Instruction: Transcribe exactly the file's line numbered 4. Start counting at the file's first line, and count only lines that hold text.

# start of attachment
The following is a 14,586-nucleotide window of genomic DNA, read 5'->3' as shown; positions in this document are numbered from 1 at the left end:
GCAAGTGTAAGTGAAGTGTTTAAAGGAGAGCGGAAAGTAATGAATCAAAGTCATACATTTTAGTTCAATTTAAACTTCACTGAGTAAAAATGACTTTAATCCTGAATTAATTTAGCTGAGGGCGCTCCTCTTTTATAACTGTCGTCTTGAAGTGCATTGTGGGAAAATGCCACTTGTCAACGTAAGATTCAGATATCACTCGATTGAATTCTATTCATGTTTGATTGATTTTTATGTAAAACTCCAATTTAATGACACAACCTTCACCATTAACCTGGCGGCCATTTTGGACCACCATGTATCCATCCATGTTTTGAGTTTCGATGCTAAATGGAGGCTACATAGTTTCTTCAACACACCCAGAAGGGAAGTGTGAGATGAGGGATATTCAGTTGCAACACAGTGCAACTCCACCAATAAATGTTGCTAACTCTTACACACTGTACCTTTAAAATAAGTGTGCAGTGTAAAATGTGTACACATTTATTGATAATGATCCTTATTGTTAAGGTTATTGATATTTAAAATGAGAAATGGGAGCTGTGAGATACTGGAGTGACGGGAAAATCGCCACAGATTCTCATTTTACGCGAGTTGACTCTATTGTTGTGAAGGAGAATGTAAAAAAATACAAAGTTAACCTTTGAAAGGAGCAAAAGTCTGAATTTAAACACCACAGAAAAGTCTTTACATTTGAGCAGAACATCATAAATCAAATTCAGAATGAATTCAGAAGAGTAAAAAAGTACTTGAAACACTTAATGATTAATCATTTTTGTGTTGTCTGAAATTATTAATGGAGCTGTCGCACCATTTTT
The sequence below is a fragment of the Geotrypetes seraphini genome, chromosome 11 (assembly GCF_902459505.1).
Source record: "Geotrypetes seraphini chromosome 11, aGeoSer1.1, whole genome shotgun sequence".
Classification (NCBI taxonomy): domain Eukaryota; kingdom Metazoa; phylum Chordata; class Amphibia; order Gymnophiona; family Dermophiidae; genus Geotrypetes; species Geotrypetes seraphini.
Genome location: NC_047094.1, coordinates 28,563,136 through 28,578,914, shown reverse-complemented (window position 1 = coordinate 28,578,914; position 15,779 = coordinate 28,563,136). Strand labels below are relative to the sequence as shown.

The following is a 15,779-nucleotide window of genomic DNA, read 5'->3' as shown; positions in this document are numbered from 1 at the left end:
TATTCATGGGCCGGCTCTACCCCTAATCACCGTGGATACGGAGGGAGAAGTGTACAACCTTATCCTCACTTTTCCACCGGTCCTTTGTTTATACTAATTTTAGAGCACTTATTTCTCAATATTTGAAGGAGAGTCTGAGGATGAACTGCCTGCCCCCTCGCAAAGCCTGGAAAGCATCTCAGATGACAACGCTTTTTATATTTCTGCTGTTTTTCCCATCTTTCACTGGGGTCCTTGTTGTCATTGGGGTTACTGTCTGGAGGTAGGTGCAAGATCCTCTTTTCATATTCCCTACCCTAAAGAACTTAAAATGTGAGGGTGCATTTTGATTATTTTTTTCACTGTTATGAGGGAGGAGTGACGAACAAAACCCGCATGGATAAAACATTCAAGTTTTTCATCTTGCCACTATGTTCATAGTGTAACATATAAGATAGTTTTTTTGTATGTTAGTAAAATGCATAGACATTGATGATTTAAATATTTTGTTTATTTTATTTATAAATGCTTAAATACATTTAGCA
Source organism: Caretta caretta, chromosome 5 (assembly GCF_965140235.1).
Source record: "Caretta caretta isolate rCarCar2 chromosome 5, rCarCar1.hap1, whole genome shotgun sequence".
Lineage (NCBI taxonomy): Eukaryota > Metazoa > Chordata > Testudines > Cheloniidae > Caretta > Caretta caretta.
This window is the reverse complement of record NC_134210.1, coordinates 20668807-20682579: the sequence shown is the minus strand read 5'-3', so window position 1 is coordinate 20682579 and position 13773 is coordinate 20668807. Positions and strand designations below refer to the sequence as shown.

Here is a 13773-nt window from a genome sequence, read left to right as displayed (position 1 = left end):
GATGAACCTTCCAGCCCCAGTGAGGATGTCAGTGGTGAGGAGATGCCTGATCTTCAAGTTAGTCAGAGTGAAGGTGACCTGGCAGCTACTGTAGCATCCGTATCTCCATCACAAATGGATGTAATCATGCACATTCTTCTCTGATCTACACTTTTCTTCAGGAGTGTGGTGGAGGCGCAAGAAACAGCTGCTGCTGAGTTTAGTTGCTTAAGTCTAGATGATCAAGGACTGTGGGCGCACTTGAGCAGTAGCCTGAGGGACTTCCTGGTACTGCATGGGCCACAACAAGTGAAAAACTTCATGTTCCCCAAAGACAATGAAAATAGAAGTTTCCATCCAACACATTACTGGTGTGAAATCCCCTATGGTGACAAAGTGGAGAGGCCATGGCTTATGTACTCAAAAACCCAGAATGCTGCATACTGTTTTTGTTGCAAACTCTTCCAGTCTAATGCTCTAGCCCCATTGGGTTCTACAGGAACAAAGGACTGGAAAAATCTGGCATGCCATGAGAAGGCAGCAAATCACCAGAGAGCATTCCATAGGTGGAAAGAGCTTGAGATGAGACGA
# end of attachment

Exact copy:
Source record: "Geotrypetes seraphini chromosome 11, aGeoSer1.1, whole genome shotgun sequence".